By Jef With One F
By Bob Ruggiero
By Corey Deiterman
By Marco Torres
By Angelica Leicht
By Angelica Leicht
By Charne Graham
Though Jimmie Vaughan has quietly and consistently proven that he's just as skillful and dedicated a bluesman as his younger brother ever was, the wild life, flashy chops and tragic death of Stevie Ray Vaughan may always end up dwarfing his older sibling's accomplishments. Still, we shouldn't forget that after Jimmie Vaughan played his last gig with the Fabulous Thunderbirds, Kim Wilson had no choice but to replace him with not one, but two guitarists.
Curiously, Vaughan hasn't put out a solo CD since his critically acclaimed 1994 debut, Strange Pleasure, a release that allowed him to expand beyond the Texas barroom boogie of the Thunderbirds and slip relatively easily into lead vocals. From the gospel-tinged "Love the World" and the Motown-like "Hey Yeah" to the greasy sax-and-organ moan of "Tilt a Whirl" and the blues shuffle of "Boom-Bapa-Boom," Vaughan all but wore a pith helmet in his effort to advertise his willingness to explore.
But even if his recorded output has been sparse, as anyone who's seen him live can attest, Vaughan doesn't need to have a new product to push to get a joint jumpin'. Growing up, the Dallas-born Vaughan -- now 47 -- became fascinated not only by the guitar, but by the otherworldly (and dangerous) sounds of the old blues legends that he'd see mentioned in the credits of his Rolling Stones records. At 19, he moved to Austin, which would end up claiming him as a favorite son. He formed the bar band the Storm in 1972, squeezing in gigs while acting as a guitarist-for-hire backing visiting musicians. In 1974, he met singer/harmonica player Kim Wilson, and the next year they formed the Fabulous Thunderbirds and hit the road.
It wasn't until 1986 that the T-Birds broke through nationally with the album Tuff Enuff. The subsequent Powerful Stuff and Hot Number, however, failed to catch fire. Always in search of a fresh challenge, Vaughan left the band the same year he teamed up with Stevie Ray for Family Style, a CD on which he shared vocal and guitar duties with his newly clean-and-sober sibling.
The helicopter crash that took Stevie Ray's life happened less than an hour after he had shared the stage with Jimmie -- and only a few weeks before Family Style's release. The tragedy plunged Jimmie into a three-year depression. He was coaxed out of his funk by an invitation to play with Eric Clapton at the latter's annual Royal Albert Hall concert in 1993. That experience reportedly gave him the strength and enthusiasm to make Strange Pleasure.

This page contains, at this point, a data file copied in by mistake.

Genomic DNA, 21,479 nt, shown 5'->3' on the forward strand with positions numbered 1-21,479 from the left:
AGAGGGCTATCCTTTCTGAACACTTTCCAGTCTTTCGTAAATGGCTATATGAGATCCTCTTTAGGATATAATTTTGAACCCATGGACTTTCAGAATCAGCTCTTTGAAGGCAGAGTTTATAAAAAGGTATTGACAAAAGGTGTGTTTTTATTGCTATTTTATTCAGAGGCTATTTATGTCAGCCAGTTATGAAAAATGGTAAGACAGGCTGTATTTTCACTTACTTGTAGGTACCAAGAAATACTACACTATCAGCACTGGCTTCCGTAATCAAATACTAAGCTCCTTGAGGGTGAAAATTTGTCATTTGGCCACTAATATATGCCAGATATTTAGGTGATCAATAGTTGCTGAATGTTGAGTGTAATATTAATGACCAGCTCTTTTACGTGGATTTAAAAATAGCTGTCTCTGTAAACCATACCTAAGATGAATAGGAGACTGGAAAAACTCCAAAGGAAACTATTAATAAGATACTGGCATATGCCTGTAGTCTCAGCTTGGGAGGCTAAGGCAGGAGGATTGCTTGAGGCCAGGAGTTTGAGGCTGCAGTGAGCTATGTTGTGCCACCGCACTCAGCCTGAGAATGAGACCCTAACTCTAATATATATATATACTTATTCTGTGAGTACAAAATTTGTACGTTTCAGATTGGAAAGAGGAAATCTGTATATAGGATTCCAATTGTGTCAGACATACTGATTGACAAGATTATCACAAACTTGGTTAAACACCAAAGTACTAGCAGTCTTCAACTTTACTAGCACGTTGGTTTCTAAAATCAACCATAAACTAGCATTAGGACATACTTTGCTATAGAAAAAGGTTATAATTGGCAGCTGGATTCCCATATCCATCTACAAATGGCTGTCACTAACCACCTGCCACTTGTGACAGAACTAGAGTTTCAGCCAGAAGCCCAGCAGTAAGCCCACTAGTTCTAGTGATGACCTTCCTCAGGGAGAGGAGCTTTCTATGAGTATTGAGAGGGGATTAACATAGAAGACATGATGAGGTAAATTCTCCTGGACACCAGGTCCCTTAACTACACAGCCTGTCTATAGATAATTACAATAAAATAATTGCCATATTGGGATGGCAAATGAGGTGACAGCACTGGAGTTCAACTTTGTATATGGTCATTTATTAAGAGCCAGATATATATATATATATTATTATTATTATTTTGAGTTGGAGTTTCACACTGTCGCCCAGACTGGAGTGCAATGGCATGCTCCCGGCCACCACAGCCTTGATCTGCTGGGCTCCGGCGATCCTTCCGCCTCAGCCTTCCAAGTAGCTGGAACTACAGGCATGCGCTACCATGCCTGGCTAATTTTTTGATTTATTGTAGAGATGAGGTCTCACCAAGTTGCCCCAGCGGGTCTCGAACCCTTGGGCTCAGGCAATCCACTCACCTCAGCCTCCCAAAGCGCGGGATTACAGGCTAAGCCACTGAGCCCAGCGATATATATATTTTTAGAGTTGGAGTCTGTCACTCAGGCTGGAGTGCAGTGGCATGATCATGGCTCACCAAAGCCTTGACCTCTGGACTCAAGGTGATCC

In 1995, Jimmie bid a belated adieu to his legendary brother with an all-star concert in Austin. There were few dry eyes in the house when Jimmie launched into Stevie Ray's signature "Texas Flood," with which Jimmie was not only summoning the spirit of his dead brother but exorcising his own demons.
Even so, the Jimmie Vaughan coming to Houston Friday will be here on his own accord, and ready to celebrate the music that drew him to musty record-store racks as a teenager. And with fellow Austinites Storyville opening, this Texas-tinged double bill is not to be missed.
-- Bob Ruggiero
Jimmie Vaughan performs at 8 p.m. Friday, January 2, at Aerial Theater at Bayou Place, 520 Texas. Storyville opens. Tickets are $10 to $37.50. For info, call 629-3700.
Brian McKnight -- Seeing as how his sugary vocal stylings woo a mostly female audience, guys have never been too keen on Brian McKnight. While many male R&B balladeers are able to wax soulful with their manhood intact, McKnight has traditionally been more than happy to put the "wuss" back into the supersensitive torch tune. So it might come as a surprise to the testosterone crew that his latest release, Anytime, is hardly a limp-wristed extravaganza, in large part thanks to producers such as the Trackmasters and Puff Daddy, who manage to put a more manly spring in McKnight's step. Even the title track has the sort of searing, heartbreaking intensity that any guy can relate to. And apparently he's not a quiche eater, either. At 8 p.m. Sunday, January 4, at the Arena Theatre, 7326 Southwest Freeway. Tickets are $29 and $31. 988-1020. (Craig D. Lindsey)
Ana Egge -- Though Egge's only been living in Austin a few years, the 21-year-old singer/songwriter's performances at clubs such as Threadgill's and the Cactus Cafe have already captivated the capital's music community. Raised in South Dakota and New Mexico, she arrived in Texas in October 1994 at the suggestion of Sarah Brown, a member of the Antone's house band, to record her first set of songs. The result was a cassette that sold enough to finance a 1995 move to Austin. Earlier this year, Egge released her first CD, River Under the Road, and the credits cut a broad stroke through the Austin music community. Egge's music is a combination of bluegrass, folk and Texas-style country that defies easy categorization. With a voice that recalls a young Bonnie Raitt, she sings of home and family with deep affection. The results are always captivating. At 8:30 p.m. Tuesday, January 6, at McGonigel's Mucky Duck, 2425 Norfolk. Tickets are $5. 528-5999. (Jim Caligiuri)
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